Nurse taking blood pressure of a senior.

The Dangers of Low Blood Pressure

It is common to hear about blood pressure’s correlation to health. Of course, most of us are familiar with the issues that can result from having blood pressure that is too high (called hypertension). But, what are the risks and causes related to having blood pressure that is “too low” (hypotension)? Low blood pressure is especially prevalent among older individuals, and the impacts to health can be significant.

Identifying Low Blood Pressure Issues

The condition of having abnormally low blood pressure is often uncovered during a regular pressure check. It can be easily diagnosed with a simple blood pressure test using the familiar cuff and stethoscope, or by using one of the many electronic blood pressure monitors available today. 

The American Heart Association explains that two numbers are important when talking about blood pressure – systolic (the top number, which indicates how much pressure the blood is exerting while the heart is actively pumping into the blood vessels) and diastolic (bottom number, which indicates how much pressure the blood is exerting between pumps). 

For example, a normal reading may be represented as 110/80 mmHg. (The abbreviation mm Hg means millimeters of mercury. Mercury was used in the first accurate pressure gauges and is still used in medicine today as the standard unit of measurement for blood pressure.)

Low Blood Pressure Symptoms

We have been conditioned to think of low blood pressure as generally desirable, but there are many risks that can be associated with abnormally low pressure. These dangers range from simply feeling dizzy or lethargic, to having more serious, potentially life-threatening health problems. While slight changes in blood pressure happen as a natural consequence of aging, cumulative effects of hypotension mean that essential parts of the body aren’t getting the blood flow they need to function properly.

The Cleveland Clinic offers this list of low blood pressure symptoms:

  • Feeling dizzy
  • Fainting or passing out (syncope)
  • Nausea and/or vomiting
  • Extreme tiredness or weakness
  • Blurry or distorted vision
  • Rapid, shallow breathing
  • Confusion or agitation

Types of Hypotension

Low blood pressure issues fall into two distinct types, according to The Cleveland Clinic. The first, called absolute hypotension, occurs when a person’s resting blood pressure is below 90/60 mmHg. 

The other kind of low blood pressure is called orthostatic hypotension, which means a drop in blood pressure immediately after or within three minutes of standing up from a seated position.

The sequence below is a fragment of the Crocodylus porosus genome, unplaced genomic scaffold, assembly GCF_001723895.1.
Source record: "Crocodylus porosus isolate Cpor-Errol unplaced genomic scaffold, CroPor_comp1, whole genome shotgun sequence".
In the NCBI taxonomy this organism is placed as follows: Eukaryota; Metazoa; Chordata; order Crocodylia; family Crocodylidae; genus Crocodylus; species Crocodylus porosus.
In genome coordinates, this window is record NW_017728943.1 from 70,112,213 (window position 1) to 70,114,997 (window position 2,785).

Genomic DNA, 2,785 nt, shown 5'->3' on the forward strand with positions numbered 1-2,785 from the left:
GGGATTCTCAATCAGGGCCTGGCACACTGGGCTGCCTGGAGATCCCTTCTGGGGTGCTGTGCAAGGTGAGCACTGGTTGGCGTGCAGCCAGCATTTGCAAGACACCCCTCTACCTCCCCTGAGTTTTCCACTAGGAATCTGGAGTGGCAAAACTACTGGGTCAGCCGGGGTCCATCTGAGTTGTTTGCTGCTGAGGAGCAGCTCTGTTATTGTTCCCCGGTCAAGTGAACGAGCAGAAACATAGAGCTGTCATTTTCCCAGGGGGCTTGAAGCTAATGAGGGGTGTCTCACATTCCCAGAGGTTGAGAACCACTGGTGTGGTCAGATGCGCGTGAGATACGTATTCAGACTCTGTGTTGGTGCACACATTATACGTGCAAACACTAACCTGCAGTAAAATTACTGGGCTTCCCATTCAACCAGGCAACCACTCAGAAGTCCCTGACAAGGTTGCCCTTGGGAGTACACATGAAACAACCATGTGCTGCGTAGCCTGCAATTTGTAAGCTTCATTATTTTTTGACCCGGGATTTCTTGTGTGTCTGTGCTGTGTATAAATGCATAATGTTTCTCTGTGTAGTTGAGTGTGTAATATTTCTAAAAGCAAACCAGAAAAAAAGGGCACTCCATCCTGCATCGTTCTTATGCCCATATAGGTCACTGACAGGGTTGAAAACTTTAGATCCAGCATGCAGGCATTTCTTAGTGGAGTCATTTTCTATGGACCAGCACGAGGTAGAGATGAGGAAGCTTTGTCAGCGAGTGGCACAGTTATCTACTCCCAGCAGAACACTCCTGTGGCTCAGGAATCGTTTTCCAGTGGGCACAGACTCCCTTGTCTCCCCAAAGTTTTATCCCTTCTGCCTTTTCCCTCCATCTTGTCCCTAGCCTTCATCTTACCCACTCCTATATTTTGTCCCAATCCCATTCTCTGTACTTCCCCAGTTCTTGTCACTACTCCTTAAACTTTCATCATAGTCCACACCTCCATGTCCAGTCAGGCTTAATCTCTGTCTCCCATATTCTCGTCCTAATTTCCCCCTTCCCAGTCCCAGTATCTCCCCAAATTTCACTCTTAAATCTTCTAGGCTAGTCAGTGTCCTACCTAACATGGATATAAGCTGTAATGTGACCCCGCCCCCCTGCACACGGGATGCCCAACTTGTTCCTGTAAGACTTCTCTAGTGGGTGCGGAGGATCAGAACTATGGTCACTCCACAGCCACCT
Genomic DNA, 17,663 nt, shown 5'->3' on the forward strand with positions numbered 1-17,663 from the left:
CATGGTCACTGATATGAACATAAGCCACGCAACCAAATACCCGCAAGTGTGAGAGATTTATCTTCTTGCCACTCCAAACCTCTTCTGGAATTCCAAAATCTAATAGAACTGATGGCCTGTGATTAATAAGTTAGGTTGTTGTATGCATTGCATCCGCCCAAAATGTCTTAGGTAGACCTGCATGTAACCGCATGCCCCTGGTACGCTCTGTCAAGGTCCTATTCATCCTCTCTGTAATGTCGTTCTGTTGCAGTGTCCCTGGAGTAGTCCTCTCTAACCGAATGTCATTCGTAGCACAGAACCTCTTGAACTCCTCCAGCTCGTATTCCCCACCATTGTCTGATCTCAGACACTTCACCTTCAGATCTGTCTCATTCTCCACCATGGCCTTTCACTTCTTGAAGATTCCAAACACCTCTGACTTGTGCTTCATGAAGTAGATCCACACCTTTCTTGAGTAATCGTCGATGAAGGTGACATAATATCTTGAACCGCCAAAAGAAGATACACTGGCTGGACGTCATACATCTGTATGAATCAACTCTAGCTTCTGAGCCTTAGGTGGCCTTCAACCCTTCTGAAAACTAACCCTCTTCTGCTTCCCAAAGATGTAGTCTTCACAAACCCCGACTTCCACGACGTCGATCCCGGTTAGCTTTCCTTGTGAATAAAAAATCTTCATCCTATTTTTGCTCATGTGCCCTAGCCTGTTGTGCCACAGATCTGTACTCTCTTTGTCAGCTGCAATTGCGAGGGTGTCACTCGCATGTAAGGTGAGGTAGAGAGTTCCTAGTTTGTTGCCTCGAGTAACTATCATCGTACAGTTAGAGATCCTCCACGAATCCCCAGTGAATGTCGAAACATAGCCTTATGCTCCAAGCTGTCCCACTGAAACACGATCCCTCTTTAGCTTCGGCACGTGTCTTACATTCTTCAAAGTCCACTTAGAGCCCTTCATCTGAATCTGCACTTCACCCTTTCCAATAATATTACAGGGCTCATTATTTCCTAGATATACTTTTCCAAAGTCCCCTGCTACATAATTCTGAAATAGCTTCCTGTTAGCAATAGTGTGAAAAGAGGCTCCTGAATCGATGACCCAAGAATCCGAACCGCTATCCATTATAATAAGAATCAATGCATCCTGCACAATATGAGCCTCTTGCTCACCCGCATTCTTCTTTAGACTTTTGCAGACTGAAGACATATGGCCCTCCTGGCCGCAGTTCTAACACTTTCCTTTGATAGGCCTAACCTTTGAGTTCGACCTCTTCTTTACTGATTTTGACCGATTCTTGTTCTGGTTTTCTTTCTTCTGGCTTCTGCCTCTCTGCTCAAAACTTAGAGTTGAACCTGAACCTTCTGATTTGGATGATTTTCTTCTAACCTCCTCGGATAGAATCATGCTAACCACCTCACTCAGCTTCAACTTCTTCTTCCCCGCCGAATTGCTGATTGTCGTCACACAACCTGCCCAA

Although low blood pressure can be found in people of all ages, the orthostatic type is especially prevalent among older people.

The Mayo Clinic identifies yet another type of hypotension that is prevalent among the elderly, called postprandial hypotension.  This occurs when a drop in blood pressure happens within a couple hours of eating, caused by inefficient blood flow to the digestive system.

Why Hypotension Happens

Although diagnosing low blood pressure is relatively easy, getting to the reasons causing it aren’t always so cut and dried. In addition to the various kinds of hypotension, low blood pressure can also happen from simply not drinking enough fluids, or by having poor nutrition. 

Certain medications also contribute to low blood pressure. For minor symptoms, the best course of action is to ask your medical professional to monitor them closely.  Individuals capable of self-monitoring may find it helpful to keep a record or journal of their daily blood pressure readings to be shared with their doctor during regularly-scheduled appointments. 

Conversely, low blood pressure may also be caused by serious underlying health issues such as heart problems, endocrine issues, severe infection, or an allergic reaction. If you or a loved one exhibits any of the symptoms of shock  that may result from low blood pressure, it is important to seek emergency help. 

Watchful Staff. Supportive Communities.

At The Maples, our experienced staff knows what to watch for in order to make sure you or your loved one receives important support to maintain health and happiness. Whether living independently or inside one of SageLife’s 24/7 care communities, our residents are always our #1 concern. The Maples of Towson provides nursing services including blood pressure monitoring, assistance with scheduling regular checkups, and transportation to or from doctor appointments. Reach out to learn more about The Maples of Towson today.